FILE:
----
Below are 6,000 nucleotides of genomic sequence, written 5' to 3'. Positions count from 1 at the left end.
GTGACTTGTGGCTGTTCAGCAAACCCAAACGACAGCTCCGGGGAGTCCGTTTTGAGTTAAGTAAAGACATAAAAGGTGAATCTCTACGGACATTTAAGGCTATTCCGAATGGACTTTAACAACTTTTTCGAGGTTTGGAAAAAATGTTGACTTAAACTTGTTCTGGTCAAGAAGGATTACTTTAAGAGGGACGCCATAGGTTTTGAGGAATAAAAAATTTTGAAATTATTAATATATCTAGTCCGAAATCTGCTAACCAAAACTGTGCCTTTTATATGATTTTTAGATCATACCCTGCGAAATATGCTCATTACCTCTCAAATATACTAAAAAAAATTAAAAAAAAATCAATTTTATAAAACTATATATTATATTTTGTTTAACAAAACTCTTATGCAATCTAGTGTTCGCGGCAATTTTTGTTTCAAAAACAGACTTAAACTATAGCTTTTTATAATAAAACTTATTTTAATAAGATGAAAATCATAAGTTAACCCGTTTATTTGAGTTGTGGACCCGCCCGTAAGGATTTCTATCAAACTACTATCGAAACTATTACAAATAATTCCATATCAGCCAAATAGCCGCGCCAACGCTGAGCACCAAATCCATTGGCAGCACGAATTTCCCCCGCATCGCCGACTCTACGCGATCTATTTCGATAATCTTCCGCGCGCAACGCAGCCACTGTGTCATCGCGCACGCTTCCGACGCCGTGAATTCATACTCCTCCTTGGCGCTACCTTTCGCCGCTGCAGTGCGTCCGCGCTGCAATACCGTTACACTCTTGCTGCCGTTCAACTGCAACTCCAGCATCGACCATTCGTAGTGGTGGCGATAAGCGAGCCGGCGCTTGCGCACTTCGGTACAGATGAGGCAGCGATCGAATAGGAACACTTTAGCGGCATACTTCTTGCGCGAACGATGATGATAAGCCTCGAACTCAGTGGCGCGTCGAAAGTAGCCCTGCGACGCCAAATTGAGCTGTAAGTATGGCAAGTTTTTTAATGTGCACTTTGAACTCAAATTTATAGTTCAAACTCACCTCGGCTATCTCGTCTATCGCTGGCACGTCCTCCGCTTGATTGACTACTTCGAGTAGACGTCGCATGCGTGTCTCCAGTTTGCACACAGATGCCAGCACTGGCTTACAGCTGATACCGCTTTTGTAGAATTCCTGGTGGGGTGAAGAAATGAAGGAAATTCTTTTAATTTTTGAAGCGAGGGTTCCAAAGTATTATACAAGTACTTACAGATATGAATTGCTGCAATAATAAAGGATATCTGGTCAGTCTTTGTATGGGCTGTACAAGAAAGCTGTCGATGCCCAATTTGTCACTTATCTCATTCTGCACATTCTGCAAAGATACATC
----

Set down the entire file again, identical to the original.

Below are 6,000 nucleotides of genomic sequence, written 5' to 3'. Positions count from 1 at the left end.
GTGACTTGTGGCTGTTCAGCAAACCCAAACGACAGCTCCGGGGAGTCCGTTTTGAGTTAAGTAAAGACATAAAAGGTGAATCTCTACGGACATTTAAGGCTATTCCGAATGGACTTTAACAACTTTTTCGAGGTTTGGAAAAAATGTTGACTTAAACTTGTTCTGGTCAAGAAGGATTACTTTAAGAGGGACGCCATAGGTTTTGAGGAATAAAAAATTTTGAAATTATTAATATATCTAGTCCGAAATCTGCTAACCAAAACTGTGCCTTTTATATGATTTTTAGATCATACCCTGCGAAATATGCTCATTACCTCTCAAATATACTAAAAAAAATTAAAAAAAAATCAATTTTATAAAACTATATATTATATTTTGTTTAACAAAACTCTTATGCAATCTAGTGTTCGCGGCAATTTTTGTTTCAAAAACAGACTTAAACTATAGCTTTTTATAATAAAACTTATTTTAATAAGATGAAAATCATAAGTTAACCCGTTTATTTGAGTTGTGGACCCGCCCGTAAGGATTTCTATCAAACTACTATCGAAACTATTACAAATAATTCCATATCAGCCAAATAGCCGCGCCAACGCTGAGCACCAAATCCATTGGCAGCACGAATTTCCCCCGCATCGCCGACTCTACGCGATCTATTTCGATAATCTTCCGCGCGCAACGCAGCCACTGTGTCATCGCGCACGCTTCCGACGCCGTGAATTCATACTCCTCCTTGGCGCTACCTTTCGCCGCTGCAGTGCGTCCGCGCTGCAATACCGTTACACTCTTGCTGCCGTTCAACTGCAACTCCAGCATCGACCATTCGTAGTGGTGGCGATAAGCGAGCCGGCGCTTGCGCACTTCGGTACAGATGAGGCAGCGATCGAATAGGAACACTTTAGCGGCATACTTCTTGCGCGAACGATGATGATAAGCCTCGAACTCAGTGGCGCGTCGAAAGTAGCCCTGCGACGCCAAATTGAGCTGTAAGTATGGCAAGTTTTTTAATGTGCACTTTGAACTCAAATTTATAGTTCAAACTCACCTCGGCTATCTCGTCTATCGCTGGCACGTCCTCCGCTTGATTGACTACTTCGAGTAGACGTCGCATGCGTGTCTCCAGTTTGCACACAGATGCCAGCACTGGCTTACAGCTGATACCGCTTTTGTAGAATTCCTGGTGGGGTGAAGAAATGAAGGAAATTCTTTTAATTTTTGAAGCGAGGGTTCCAAAGTATTATACAAGTACTTACAGATATGAATTGCTGCAATAATAAAGGATATCTGGTCAGTCTTTGTATGGGCTGTACAAGAAAGCTGTCGATGCCCAATTTGTCACTTATCTCATTCTGCACATTCTGCAAAGATACATC